Archive for Friday, January 16, 2009

More data needed in mercury monitoring, state officials say

January 16, 2009


— A system to monitor mercury pollution in Kansas has taken longer than expected to set up, and more data need to be collected before reaching any hard conclusions, a state environmental official said Friday.

“It has been a bit of a challenge,” said Tom Gross, who is section chief of the Kansas Department of Health and Environment Bureau of Air and Radiation.

The Kansas Legislature in 2007 passed a law to monitor mercury levels as part of a system that would coincide with a growing national network aimed at pinpointing areas of high amounts of the toxic pollutant.

Gross told the Senate Natural Resources Committee that it has taken longer than expected to establish six monitoring stations in Kansas because officials were trying to do it as inexpensively as possible by soliciting free access to the land.

And, he said, setting up a site at the Cimarron National Grassland near Elkhart in far southwest Kansas took a lot of negotiating with the federal government because of liability concerns.

But now the sites are established, he said.

The monitoring station in Reserve in Brown County has been up and running the longest with 10 months worth of data recorded, he said. That data at that site show that mercury levels in precipitation are the same range as levels at sites in the region in other states.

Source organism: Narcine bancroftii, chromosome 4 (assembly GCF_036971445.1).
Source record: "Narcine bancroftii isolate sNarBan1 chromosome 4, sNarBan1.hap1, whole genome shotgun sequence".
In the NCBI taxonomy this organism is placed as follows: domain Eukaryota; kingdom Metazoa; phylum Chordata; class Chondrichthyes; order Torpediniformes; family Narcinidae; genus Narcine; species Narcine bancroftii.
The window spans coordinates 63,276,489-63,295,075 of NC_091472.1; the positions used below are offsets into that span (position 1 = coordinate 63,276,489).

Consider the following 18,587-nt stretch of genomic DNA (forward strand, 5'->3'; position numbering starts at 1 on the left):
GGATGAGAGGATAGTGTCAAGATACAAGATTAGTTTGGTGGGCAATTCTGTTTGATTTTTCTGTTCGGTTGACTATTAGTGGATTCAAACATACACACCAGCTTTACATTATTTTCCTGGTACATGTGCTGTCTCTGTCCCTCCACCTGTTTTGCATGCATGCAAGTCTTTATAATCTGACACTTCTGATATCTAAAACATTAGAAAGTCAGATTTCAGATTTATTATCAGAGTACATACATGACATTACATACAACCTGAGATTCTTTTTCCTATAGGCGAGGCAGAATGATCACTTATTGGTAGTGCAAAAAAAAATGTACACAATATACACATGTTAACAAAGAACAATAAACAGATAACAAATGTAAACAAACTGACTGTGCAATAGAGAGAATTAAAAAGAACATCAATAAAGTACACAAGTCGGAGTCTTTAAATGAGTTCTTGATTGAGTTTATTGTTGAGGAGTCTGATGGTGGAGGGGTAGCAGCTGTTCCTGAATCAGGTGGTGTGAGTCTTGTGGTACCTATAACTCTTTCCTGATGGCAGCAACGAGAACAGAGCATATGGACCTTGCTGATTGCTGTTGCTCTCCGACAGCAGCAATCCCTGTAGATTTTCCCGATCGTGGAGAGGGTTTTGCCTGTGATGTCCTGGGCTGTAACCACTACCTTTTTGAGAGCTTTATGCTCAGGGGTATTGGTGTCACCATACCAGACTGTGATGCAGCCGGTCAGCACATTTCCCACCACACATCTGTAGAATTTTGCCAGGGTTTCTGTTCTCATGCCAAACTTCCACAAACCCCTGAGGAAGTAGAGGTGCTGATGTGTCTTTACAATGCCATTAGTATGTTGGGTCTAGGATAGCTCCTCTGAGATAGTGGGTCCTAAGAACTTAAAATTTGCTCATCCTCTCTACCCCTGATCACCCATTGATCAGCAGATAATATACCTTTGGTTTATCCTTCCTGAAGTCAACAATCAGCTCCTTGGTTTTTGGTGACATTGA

He said it was too early to tell if mercury levels are alarmingly high in any areas of Kansas.

Gross said human activities produce about half of the mercury in the atmosphere, and most of that comes from coal-burning electric power plants.

State Sen. Marci Francisco, D-Lawrence, said the mercury monitoring will be helpful.

“This information needs to be combined with information about the sources of the pollutant and then we might get some idea how far is mercury traveling from the site,” Francisco said.

The other monitoring stations are near West Mineral, Cawker City, near Scott City and near Burlington.


madameX 9 years, 4 months ago

Funny thing about the CFLs. If you dispose of them properly, aka take them to Home Depot or similar for recycling, they don't leak into landfills at all.

Kirk Larson 9 years, 4 months ago

About CFL's: I read about a study showing that even if all the mercury were released from CFL's when they quit working, it would still mean less mercury released into the environment than if incandescent bulbs had been used due to having to burn more coal. Of course, you should still take the few extra minutes it takes to recycle them. That way we can greatly reduce the amount of mercury being spewed into the atmosphere.

devobrun 9 years, 4 months ago

First law of toxicology: It is all in the dose.When measurements are lower than the recommended safe limit, lower the limit.This is an agenda. Save money. Ignore the results. Build alternative energy systems regardless of the mercury levels. Even if this experiment is being done on the cheap, the fix is in, and we probably didn't need to do the test in the first place.

Centerville 9 years, 4 months ago

Here's a mission that has had truckloads of money thrown at it and they're still piddling around. Don't tell me that it will be hard to cut the state budget.

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